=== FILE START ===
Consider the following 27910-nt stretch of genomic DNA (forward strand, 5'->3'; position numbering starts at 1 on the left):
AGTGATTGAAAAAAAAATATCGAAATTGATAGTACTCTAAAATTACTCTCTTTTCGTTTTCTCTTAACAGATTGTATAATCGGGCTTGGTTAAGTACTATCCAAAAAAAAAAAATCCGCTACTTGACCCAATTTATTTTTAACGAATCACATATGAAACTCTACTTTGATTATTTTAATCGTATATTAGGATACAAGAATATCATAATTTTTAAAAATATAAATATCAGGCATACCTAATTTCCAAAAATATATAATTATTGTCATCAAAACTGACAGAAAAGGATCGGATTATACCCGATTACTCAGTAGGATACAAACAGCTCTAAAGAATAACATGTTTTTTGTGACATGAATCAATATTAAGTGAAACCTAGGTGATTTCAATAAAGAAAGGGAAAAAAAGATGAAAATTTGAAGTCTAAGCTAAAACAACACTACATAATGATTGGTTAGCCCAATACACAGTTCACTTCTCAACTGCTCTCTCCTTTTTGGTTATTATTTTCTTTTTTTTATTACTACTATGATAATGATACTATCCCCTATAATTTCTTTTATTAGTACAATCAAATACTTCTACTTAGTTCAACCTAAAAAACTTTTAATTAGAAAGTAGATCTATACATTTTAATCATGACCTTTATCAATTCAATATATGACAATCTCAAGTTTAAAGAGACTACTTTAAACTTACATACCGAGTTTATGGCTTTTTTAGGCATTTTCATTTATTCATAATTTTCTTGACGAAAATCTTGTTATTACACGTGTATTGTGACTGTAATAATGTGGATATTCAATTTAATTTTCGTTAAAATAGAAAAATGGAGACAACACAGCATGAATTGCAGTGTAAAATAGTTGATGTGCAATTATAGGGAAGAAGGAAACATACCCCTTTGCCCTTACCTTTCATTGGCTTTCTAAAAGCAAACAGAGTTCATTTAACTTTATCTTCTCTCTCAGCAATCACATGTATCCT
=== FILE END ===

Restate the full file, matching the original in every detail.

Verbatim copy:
Consider the following 27910-nt stretch of genomic DNA (forward strand, 5'->3'; position numbering starts at 1 on the left):
AGTGATTGAAAAAAAAATATCGAAATTGATAGTACTCTAAAATTACTCTCTTTTCGTTTTCTCTTAACAGATTGTATAATCGGGCTTGGTTAAGTACTATCCAAAAAAAAAAAATCCGCTACTTGACCCAATTTATTTTTAACGAATCACATATGAAACTCTACTTTGATTATTTTAATCGTATATTAGGATACAAGAATATCATAATTTTTAAAAATATAAATATCAGGCATACCTAATTTCCAAAAATATATAATTATTGTCATCAAAACTGACAGAAAAGGATCGGATTATACCCGATTACTCAGTAGGATACAAACAGCTCTAAAGAATAACATGTTTTTTGTGACATGAATCAATATTAAGTGAAACCTAGGTGATTTCAATAAAGAAAGGGAAAAAAAGATGAAAATTTGAAGTCTAAGCTAAAACAACACTACATAATGATTGGTTAGCCCAATACACAGTTCACTTCTCAACTGCTCTCTCCTTTTTGGTTATTATTTTCTTTTTTTTATTACTACTATGATAATGATACTATCCCCTATAATTTCTTTTATTAGTACAATCAAATACTTCTACTTAGTTCAACCTAAAAAACTTTTAATTAGAAAGTAGATCTATACATTTTAATCATGACCTTTATCAATTCAATATATGACAATCTCAAGTTTAAAGAGACTACTTTAAACTTACATACCGAGTTTATGGCTTTTTTAGGCATTTTCATTTATTCATAATTTTCTTGACGAAAATCTTGTTATTACACGTGTATTGTGACTGTAATAATGTGGATATTCAATTTAATTTTCGTTAAAATAGAAAAATGGAGACAACACAGCATGAATTGCAGTGTAAAATAGTTGATGTGCAATTATAGGGAAGAAGGAAACATACCCCTTTGCCCTTACCTTTCATTGGCTTTCTAAAAGCAAACAGAGTTCATTTAACTTTATCTTCTCTCTCAGCAATCACATGTATCCT